Italian cafe fined £850 for charging £1.70 for an espresso

Italian cafe is fined £850 after furious customer called police because he was charged £1.70 for an espresso

  • Ditta Artigianale cafe in Florence charged €2 (£1.70) for decaffeinated espresso
  • Customer called the police, furious that the price had not been clearly displayed 
  • The owner argued the price list was available online and via a store QR code
  • But cops disagreed and slapped the owner of the cafe with a €1,000 (£850) fine 

A cafe in Florence was slapped with a £850 fine after a customer called the police and complained he had been charged £1.70.

The disbelieving customer argued the Ditta Artigianale cafe in the Tuscan city had charged him €2 after making his espresso, but had not displayed the price on a menu at the bar.

The owner of the award-winning cafe protested that all prices were displayed online, and that the unusually high charge, though roughly 70 per cent above the average for an espresso, was to cover the cost of sourcing the beans from a particular plantation in Mexico.

But the police refused to accept his reasoning and handed Francesco Sanapo a €1,000 fine.

‘They fined me because somebody got offended for paying €2 for a decaffeinated coffee. Can you believe it?’ a disgruntled Sanapo said in a video posted to Facebook. 

‘Even today, someone can get so irate that they get the police involved, who decided we were in the wrong due to an outdated law,’ he protested, brandishing the notice of his fine from the police.

‘This law must be changed because otherwise 99.9 per cent of bars and restaurants would easily fall foul of it.’

Francesco Sanapo, owner of the award-winning cafe, protested against the fine in a lengthy video posted to Facebook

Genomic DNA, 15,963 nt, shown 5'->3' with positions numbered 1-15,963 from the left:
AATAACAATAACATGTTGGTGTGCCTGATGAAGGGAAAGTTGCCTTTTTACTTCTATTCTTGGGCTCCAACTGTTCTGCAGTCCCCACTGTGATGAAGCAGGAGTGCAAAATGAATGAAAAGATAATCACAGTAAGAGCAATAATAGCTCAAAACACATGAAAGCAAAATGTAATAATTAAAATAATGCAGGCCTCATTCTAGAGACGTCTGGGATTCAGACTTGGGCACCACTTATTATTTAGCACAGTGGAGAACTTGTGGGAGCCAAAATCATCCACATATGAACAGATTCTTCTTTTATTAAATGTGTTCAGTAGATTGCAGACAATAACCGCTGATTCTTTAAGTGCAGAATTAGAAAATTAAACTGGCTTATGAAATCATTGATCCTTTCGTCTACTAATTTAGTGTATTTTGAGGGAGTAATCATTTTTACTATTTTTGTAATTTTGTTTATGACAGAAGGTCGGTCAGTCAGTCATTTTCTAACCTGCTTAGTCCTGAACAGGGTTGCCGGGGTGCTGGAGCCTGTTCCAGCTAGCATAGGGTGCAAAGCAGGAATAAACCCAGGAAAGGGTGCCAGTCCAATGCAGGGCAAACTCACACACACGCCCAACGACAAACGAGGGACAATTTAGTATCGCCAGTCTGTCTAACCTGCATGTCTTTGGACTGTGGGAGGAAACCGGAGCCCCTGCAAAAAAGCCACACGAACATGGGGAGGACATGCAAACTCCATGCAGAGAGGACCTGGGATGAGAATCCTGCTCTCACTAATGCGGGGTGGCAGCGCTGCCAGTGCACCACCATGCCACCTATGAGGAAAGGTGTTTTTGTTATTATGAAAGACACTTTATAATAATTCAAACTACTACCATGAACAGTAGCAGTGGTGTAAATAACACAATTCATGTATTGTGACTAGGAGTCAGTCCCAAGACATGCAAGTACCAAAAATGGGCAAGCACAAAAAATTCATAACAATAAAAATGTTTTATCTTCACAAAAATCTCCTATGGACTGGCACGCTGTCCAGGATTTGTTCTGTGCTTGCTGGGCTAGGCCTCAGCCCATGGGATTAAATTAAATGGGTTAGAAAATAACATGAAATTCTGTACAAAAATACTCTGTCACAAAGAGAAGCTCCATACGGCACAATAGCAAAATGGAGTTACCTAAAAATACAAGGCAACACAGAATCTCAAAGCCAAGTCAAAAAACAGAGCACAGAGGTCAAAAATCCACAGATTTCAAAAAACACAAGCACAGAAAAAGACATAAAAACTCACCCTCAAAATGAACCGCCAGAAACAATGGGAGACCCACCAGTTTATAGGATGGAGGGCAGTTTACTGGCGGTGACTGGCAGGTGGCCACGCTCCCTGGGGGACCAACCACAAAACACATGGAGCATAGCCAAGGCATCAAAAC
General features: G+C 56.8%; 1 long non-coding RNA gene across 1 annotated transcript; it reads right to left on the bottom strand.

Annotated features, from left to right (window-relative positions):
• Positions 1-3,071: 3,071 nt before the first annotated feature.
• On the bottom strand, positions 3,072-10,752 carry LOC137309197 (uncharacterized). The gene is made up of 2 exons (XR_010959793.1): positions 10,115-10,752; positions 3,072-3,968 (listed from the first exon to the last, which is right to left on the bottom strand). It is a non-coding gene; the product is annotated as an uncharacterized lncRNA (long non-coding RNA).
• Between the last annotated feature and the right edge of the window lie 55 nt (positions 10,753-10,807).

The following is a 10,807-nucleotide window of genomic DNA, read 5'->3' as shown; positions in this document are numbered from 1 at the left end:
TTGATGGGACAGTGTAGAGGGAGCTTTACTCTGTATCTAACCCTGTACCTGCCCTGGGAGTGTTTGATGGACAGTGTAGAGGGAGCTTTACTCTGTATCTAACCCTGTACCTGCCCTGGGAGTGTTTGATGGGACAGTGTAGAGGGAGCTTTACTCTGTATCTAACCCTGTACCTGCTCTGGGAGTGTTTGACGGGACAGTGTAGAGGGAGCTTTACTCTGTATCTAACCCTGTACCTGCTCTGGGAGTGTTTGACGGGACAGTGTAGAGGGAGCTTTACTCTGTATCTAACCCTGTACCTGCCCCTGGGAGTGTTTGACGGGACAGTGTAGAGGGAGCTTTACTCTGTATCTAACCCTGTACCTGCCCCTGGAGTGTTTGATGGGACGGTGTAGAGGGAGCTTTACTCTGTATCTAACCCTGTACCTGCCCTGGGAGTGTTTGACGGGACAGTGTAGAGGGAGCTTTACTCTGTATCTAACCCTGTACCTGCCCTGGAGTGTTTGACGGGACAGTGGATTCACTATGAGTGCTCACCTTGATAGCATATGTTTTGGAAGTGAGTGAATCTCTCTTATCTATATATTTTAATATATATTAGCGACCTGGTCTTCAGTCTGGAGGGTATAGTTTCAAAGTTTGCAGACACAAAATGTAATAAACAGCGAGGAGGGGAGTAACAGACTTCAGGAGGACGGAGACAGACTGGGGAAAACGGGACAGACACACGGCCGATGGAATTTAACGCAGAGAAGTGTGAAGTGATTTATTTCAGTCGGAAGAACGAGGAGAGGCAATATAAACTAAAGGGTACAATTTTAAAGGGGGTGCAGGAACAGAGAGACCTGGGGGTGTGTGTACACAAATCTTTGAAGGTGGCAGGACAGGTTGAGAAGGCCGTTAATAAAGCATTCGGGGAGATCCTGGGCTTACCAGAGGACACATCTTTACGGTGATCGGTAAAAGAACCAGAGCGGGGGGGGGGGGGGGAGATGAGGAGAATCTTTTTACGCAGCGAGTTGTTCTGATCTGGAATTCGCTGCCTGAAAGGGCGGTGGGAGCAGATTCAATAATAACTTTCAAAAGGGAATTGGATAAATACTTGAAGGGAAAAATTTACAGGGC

He argued his award-winning coffee was sourced from a small plantation in Mexico and the cost of the espresso covered the sourcing and shipping costs and the filtration process for decaffeination

The disbelieving customer argued the Ditta Artigianale cafe in the Tuscan city had charged him €2 after making his espresso, but had not displayed the price on a menu at the bar

Sipping espressos is an integral part of Italian culture and cafes in Italy are reputed for serving good coffee at traditionally low prices.

Though supply chain issues and cafe closures due to Covid have seen many Italian business steadily increase their prices in recent months, the average price of an espresso still sits around €1 at most coffee shops.

Ditta Artigianale has always sold its coffee at a premium – the cost of an espresso when the cafe opened in 2013 began at €1.50.

But Sanapo argues that an extra euro is a small price to pay for coffee lovers.

‘[A police report], simply because I hurt the nerves of someone who felt offended for paying two euros… for a decaffeinated coffee from a small plantation at 1600 metres in the Chiapas region, a decaf made exclusively with a water filtration process,’ Sanapo said in a four-minute video shared on social media.

‘Sorry, I am angry. He felt offended because he paid two euros, because the barista weighed the coffee, ground it, prepared it with the best machines on the market. 

‘It’s difficult to make people understand that there are coffees that can cost over one euro. Coffees that are produced by people that work hard to create a coffee that will become a unique experience. It’s not just about producers, but there are also baristas who study to extract the best coffee possible, yet no, you get offended because you pay over one euro for it.

‘That’s why the Italian coffee industry is declining, it is dying.’

Though supply chain issues and cafe closures due to Covid have seen many Italian business steadily increase their prices in recent months, the average price of an espresso still sits around €1 at most coffee shops

‘Sorry, I am angry. He felt offended because he paid two euros, because the barista weighed the coffee, ground it, prepared it with the best machines on the market,’ Sanapo protested

Sanapo concluded by saying he was ‘heartbroken’ by the fine and railed against the aged Italian law that requires all prices are clearly displayed on a menu on the premises.

‘Today, I believe, no bars, coffee shop, restaurant in Italy is able to display all their prices behind their counter. Of course, we have a QR code, there you can display anything you want. But this is not enough for them.

‘It’s not possible to have a law from the 50s that tells us we must display all prices.

‘The espresso and the Italian coffee industry, must revive from quality. And quality has to be paid for.’ 

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